HMGB1 interacts with LTA and mediates the transfer of LTA to sCD14. a Native PAGE mobility shift assay of the transfer of LTA to sCD14 following HMGB1-LTA binding. A mixture of s LTA and sCD14 was incubated with HMGB1 for 12 h at 37°C and then subjected to native PAGE analysis on a 4-15% gradient gel, with subsequent silver staining (upper panel). LBP was used as a positive control. Lower panel represents SDS-PAGE analysis as a protein loading control. The position of uncomplexed sCD14 and HMGB1 is indicated by the asterisk. b Western blot analysis using an anti-CD14 Ab after native PAGE. Asterisk indicates uncomplexed sCD14. c HMGB1-mediated transfer of BODIPY FL-LTA to CD14. A mixture of BODIPY FL-s LTA and sCD14 was incubated in the presence or absence of HMGB1 for 10 h at 25°C and the fluorescence level was measured. LBP was used as a positive control, and 2% SDS was used to solubilize the disaggregated BODIPY FL-s LTA completely to maximize the fluorescence. * p < 0.05, ** p < 0.01 (n = 4). d Transfer of BODIPY FL-s LTA to TLR2. BO = BODIPY FL. HEK293-hTLR2/6 cells were stimulated with a mixture of 1 μg/ml of BODIPY FL-s LTA and 0.5 μg/ml of sCD14 in the presence or absence of 1 μg/ml of HMGB1 for 4 h. LBP (1 μg/ml) was used as a positive control. The cells were then fixed and stained with an anti-TLR2 Ab. Scale bar = 10 μm.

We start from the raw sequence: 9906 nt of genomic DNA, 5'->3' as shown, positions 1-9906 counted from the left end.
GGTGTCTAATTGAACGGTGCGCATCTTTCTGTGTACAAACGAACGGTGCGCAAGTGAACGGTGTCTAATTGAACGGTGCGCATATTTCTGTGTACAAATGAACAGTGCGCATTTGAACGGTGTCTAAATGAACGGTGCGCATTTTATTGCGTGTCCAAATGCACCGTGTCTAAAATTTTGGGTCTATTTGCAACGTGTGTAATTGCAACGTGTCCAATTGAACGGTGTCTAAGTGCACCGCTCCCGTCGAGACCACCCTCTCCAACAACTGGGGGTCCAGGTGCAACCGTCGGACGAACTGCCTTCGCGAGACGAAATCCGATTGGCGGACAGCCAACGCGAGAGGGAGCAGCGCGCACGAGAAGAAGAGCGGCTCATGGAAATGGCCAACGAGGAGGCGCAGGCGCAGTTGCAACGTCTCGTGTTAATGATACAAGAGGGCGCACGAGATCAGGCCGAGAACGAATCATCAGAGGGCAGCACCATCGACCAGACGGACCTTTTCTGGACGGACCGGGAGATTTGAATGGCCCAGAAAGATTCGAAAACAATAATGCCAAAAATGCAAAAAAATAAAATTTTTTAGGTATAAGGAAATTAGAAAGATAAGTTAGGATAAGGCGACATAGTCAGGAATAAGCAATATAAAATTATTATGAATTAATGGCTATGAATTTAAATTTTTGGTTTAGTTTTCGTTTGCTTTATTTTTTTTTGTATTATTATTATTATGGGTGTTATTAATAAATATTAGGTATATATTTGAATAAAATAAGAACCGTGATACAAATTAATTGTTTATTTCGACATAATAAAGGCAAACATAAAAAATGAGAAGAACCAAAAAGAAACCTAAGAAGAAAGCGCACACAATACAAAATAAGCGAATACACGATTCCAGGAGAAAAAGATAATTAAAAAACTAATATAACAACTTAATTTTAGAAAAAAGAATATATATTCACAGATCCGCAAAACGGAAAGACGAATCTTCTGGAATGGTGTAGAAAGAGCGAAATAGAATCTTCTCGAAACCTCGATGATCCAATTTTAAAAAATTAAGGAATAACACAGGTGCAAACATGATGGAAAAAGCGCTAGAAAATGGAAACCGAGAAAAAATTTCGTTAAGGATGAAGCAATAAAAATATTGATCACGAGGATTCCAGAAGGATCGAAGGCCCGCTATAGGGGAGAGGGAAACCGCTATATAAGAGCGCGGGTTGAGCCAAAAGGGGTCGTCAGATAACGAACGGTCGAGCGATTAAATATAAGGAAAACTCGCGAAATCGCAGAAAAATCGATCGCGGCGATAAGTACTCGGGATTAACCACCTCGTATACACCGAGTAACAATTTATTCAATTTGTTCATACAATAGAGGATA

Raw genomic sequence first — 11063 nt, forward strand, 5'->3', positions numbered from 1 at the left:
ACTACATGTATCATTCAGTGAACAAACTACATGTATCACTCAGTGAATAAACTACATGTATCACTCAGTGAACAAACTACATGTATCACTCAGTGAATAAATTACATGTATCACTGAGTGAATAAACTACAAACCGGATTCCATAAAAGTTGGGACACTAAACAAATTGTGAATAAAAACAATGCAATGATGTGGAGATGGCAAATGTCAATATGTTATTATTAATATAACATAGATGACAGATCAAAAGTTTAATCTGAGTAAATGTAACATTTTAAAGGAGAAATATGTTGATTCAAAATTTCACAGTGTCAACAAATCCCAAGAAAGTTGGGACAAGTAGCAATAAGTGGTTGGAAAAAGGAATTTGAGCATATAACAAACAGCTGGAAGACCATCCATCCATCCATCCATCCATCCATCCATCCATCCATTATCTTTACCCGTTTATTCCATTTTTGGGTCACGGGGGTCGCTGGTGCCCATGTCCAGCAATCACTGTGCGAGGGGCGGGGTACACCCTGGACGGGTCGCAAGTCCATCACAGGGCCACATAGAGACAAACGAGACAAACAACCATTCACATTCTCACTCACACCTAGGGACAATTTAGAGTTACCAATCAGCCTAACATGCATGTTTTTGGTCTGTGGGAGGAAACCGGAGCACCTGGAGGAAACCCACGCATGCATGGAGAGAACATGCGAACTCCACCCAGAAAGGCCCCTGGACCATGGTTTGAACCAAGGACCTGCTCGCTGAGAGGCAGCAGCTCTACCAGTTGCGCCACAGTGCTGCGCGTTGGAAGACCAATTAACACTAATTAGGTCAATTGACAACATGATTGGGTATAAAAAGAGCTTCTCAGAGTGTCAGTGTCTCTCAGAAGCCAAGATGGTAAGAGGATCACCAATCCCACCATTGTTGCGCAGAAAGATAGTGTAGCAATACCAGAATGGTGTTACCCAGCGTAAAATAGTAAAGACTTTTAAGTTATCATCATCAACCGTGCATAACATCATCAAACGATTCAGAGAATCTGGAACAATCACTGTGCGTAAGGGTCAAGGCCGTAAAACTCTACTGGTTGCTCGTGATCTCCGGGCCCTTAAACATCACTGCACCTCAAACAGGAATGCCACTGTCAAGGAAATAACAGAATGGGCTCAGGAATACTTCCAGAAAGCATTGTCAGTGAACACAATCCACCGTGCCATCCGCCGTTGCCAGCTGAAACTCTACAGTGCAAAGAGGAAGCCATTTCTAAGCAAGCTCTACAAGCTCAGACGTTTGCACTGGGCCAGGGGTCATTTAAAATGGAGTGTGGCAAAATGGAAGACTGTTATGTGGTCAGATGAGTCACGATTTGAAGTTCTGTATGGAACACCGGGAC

Fig. 5